The European Union and the Comprehensive Civil-Military Approach in Euro-Atlantic Security: Matching Reality to Rhetoric
JOHNS HOPKINS UNIV WASHINGTON DC SCHOOL OF ADVANCED INTERNATIONAL STUDIES
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When the European Security and Defense Policy ESDP was founded just over a decade ago, it was to be one of the crown jewels in the European Unions emergence as a new, soft civilian-superpower. The ESDP was erected on the premise that the future security environment will be defined less by traditional, state-centric military threats and more by a wide range of diverse challenges that are transnational and complex in nature, and that such complex challenges will require the comprehensive integration of a range of civilian and military capabilities. This comprehensive approach would mean that future success would depend not just on a states ability to wield military power but its ability to employ and leverage state and nonstate civilian power as well, including the political, security, development, rule of law, human rights, and humanitarian dimensions of international missions. Ten years into this effort, progress has failed to live up to expectations. The civil-military integration hoped for at the outset has been plagued by an ESDP institutional design that has served to separate and isolate the military and civilian aspects rather than integrate them. Moreover, the vision of building the ESDP into a vehicle for EU civilian power has been plagued by chronic civilian capacity shortfalls, both in the planning and control structures of the ESDP itself and in the ability to deploy civilian experts in an operational capacity. Most problematic, however, is that rather than seize the opportunity to forge the ESDP as an integrative transatlantic and global leader in civilian aspects of security, it has maintained a primarily insular focus on iterative institutional reforms and a series of small-step, functionally circumscribed security missions. If the ESDP is to fulfill the EUs hope of becoming a more significant force for security and stability in the world, the EU must move beyond the insular focus on institutional design that has defined its first decade.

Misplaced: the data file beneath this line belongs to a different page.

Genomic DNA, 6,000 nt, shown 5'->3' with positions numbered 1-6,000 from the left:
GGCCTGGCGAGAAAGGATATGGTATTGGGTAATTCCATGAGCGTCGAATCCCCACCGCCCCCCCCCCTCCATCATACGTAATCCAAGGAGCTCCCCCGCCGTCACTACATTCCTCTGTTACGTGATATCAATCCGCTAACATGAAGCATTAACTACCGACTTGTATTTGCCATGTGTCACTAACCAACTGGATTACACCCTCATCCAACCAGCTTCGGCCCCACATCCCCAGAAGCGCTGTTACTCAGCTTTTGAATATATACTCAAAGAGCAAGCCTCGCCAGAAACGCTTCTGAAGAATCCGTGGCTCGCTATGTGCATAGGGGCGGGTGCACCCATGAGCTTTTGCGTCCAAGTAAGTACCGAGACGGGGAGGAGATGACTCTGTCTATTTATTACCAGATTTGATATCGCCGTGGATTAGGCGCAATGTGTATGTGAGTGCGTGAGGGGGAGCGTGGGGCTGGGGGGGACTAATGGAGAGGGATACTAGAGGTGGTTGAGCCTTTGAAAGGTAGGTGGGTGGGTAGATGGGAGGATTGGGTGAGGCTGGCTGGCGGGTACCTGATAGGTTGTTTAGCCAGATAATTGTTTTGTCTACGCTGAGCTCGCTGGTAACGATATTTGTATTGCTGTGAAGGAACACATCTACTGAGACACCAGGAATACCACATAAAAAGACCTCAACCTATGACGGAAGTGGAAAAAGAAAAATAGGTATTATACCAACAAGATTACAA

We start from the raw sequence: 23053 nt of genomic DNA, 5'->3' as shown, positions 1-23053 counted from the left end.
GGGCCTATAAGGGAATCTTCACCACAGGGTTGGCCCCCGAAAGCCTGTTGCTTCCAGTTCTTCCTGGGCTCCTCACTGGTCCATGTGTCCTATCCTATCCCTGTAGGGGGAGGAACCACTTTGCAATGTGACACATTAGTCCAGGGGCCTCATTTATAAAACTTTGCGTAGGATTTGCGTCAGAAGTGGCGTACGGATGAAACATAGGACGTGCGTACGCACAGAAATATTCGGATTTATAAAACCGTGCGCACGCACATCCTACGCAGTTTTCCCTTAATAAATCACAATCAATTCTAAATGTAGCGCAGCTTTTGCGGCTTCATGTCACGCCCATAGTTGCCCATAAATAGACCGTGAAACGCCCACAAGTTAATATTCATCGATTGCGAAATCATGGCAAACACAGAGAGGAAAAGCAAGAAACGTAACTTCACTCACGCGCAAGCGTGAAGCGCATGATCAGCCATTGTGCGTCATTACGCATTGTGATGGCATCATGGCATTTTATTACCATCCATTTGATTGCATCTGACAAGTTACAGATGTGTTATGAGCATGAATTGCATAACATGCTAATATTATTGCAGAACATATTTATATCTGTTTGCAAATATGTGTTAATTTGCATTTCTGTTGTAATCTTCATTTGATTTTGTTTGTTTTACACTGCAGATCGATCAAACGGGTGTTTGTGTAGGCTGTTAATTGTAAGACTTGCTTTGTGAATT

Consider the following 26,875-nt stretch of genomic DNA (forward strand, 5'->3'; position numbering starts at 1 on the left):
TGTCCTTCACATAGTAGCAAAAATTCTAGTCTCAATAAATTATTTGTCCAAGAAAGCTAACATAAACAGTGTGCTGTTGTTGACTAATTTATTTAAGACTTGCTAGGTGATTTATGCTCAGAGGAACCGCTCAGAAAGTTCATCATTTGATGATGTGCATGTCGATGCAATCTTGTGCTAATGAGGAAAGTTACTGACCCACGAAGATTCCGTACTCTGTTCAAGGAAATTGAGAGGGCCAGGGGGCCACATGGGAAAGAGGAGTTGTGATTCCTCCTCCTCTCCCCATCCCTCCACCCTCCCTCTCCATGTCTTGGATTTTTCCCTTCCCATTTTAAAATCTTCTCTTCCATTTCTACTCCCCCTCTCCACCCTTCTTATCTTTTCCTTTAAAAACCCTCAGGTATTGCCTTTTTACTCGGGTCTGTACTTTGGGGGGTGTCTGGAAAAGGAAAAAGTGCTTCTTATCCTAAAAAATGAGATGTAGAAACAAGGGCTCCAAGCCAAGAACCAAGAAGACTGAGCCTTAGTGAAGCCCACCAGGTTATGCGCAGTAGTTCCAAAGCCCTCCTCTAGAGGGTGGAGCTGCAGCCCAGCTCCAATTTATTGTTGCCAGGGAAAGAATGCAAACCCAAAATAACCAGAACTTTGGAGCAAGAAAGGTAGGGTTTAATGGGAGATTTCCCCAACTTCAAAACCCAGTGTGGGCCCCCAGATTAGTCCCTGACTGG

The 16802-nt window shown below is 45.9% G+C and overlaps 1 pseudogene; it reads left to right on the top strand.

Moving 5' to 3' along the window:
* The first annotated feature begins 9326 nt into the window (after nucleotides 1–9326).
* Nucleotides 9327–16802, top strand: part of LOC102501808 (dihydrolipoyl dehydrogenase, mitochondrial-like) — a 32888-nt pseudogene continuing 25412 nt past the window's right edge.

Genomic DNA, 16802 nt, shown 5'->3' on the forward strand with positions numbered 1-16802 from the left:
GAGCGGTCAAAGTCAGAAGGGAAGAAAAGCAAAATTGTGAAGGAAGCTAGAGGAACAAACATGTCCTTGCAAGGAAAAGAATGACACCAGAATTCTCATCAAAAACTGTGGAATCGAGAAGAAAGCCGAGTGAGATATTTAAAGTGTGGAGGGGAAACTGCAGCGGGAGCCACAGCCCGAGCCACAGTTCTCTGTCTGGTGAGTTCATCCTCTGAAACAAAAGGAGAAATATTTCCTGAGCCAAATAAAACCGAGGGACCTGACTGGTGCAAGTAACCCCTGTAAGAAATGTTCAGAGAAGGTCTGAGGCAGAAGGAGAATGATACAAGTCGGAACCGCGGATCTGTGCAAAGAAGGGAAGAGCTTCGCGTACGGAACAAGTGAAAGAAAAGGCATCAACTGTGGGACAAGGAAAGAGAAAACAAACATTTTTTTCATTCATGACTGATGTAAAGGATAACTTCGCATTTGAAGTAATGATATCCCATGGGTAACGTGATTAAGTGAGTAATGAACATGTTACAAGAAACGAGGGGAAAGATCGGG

- Government and Political Science
- Military Forces and Organizations
- Defense Systems